Another major issue is that using assets to finance an ongoing conflict will forfeit their use as leverage in any peace settlement, and the rebuilding of Ukraine. The World Bank now estimates post-war rebuilding costs for Ukraine of nearly $500 billion. If the West can offer a compromise to Russia in which frozen assets are used to pay part of these costs, rather than demanding new Russian financing for massive reparations, this could be an important incentive for negotiations.
In contrast, monetizing the assets outside of a peace process could signal that the West intends to continue the conflict indefinitely.
In combination with aggressive new U.S. sanctions announced last week on Russia and on third party countries that continue to deal with Russia, the new push for confiscation of Russian assets is more evidence that the U.S. and EU intend to intensify the conflict with Moscow using administrative mechanisms that won’t rely on support from the political system or the people within them.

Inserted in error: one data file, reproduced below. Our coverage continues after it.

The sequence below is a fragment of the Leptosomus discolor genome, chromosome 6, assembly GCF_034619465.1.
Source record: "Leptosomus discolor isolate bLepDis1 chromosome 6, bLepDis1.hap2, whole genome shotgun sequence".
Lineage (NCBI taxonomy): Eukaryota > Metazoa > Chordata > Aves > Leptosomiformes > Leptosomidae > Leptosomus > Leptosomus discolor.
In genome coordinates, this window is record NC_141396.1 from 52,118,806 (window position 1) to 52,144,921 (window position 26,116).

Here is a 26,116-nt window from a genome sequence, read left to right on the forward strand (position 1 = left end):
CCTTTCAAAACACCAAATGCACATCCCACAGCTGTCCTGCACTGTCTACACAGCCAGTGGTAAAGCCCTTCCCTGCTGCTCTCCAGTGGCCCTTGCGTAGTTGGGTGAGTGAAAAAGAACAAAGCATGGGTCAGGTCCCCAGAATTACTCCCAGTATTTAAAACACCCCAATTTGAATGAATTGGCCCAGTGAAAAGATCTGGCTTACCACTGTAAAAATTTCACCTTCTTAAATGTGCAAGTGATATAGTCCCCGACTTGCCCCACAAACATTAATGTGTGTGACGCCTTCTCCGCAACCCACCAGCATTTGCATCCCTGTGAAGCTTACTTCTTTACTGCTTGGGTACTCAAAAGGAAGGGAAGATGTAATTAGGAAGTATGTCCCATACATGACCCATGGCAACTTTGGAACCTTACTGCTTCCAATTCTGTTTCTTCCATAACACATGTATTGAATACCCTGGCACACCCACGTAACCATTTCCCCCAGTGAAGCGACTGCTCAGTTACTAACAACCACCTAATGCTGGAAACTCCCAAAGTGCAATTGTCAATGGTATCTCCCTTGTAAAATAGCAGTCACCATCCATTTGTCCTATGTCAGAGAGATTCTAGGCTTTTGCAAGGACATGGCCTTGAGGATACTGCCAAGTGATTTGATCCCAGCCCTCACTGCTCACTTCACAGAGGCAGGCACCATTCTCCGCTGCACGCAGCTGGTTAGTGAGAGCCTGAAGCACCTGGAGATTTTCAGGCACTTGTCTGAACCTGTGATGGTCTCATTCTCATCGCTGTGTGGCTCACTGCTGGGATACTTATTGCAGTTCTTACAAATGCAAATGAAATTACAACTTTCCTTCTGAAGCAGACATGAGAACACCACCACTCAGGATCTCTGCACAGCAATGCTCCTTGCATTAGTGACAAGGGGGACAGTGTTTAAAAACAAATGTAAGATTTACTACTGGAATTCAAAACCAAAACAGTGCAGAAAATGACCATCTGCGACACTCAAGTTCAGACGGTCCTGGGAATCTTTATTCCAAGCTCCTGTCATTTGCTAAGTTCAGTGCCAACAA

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Activist Layla Elabed speaks during an uncommitted vote election night gathering as Democrats and Republicans hold their Michigan presidential primary election, in Dearborn, Michigan, U.S. February 27, 2024. REUTERS/Rebecca Cook
A protest vote in Michigan against President Joe Biden’s handling of the war in Gaza dramatically exceeded expectations Tuesday, highlighting the possibility that his stance on the conflict could cost him the presidency in November.
More than 100,000 Michiganders voted “uncommitted” in yesterday’s presidential primary, earning 13.3% of the tally with most votes counted and blasting past organizers’ goal of 10,000 protest votes. Biden won the primary handily with 81% of the total tally.
The results suggest that Biden could lose Michigan in this year’s election if he continues to back Israel’s campaign to the hilt. In 2020, he won the state by 150,000 votes while polls predicted he would win by a much larger margin. This year, early polls show a slight lead for Trump in the battleground state, which he won in 2016 by fewer than 11,000 votes.
“The war on Gaza is a deep moral issue and the lack of attention and empathy for this perspective from the administration is breaking apart the fragile coalition we built to elect Joe Biden in 2020,” said Rep. Pramila Jayapal (D-Wash.), a progressive leader who has called for a ceasefire in Gaza, as votes came in last night.